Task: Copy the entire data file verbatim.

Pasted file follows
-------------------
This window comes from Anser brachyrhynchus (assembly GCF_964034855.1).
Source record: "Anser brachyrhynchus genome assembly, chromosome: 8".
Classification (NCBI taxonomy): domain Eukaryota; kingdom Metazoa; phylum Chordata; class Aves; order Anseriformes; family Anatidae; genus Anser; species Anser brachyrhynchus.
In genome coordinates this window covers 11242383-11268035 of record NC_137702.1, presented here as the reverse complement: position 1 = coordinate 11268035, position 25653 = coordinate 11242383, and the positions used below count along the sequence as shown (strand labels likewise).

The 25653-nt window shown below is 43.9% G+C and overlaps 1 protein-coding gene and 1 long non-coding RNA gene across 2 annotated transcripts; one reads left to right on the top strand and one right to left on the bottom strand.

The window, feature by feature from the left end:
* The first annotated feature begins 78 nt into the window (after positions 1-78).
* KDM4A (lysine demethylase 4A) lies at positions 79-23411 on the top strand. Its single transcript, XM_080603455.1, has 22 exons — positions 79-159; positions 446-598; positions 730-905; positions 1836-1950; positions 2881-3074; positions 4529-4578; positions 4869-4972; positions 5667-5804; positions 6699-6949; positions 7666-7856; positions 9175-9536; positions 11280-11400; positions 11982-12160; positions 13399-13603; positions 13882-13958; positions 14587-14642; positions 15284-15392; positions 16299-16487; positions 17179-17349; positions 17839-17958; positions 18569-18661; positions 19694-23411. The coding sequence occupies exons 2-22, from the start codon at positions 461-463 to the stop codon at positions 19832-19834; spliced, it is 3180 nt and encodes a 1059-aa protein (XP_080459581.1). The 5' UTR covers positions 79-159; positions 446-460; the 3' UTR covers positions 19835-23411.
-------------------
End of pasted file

This window comes from Anser brachyrhynchus (assembly GCF_964034855.1).
Source record: "Anser brachyrhynchus genome assembly, chromosome: 8".
Classification (NCBI taxonomy): domain Eukaryota; kingdom Metazoa; phylum Chordata; class Aves; order Anseriformes; family Anatidae; genus Anser; species Anser brachyrhynchus.
In genome coordinates this window covers 11242383-11268035 of record NC_137702.1, presented here as the reverse complement: position 1 = coordinate 11268035, position 25653 = coordinate 11242383, and the positions used below count along the sequence as shown (strand labels likewise).

The 25653-nt window shown below is 43.9% G+C and overlaps 1 protein-coding gene and 1 long non-coding RNA gene across 2 annotated transcripts; one reads left to right on the top strand and one right to left on the bottom strand.

The window, feature by feature from the left end:
* The first annotated feature begins 78 nt into the window (after positions 1-78).
* KDM4A (lysine demethylase 4A) lies at positions 79-23411 on the top strand. Its single transcript, XM_080603455.1, has 22 exons — positions 79-159; positions 446-598; positions 730-905; positions 1836-1950; positions 2881-3074; positions 4529-4578; positions 4869-4972; positions 5667-5804; positions 6699-6949; positions 7666-7856; positions 9175-9536; positions 11280-11400; positions 11982-12160; positions 13399-13603; positions 13882-13958; positions 14587-14642; positions 15284-15392; positions 16299-16487; positions 17179-17349; positions 17839-17958; positions 18569-18661; positions 19694-23411. The coding sequence occupies exons 2-22, from the start codon at positions 461-463 to the stop codon at positions 19832-19834; spliced, it is 3180 nt and encodes a 1059-aa protein (XP_080459581.1). The 5' UTR covers positions 79-159; positions 446-460; the 3' UTR covers positions 19835-23411.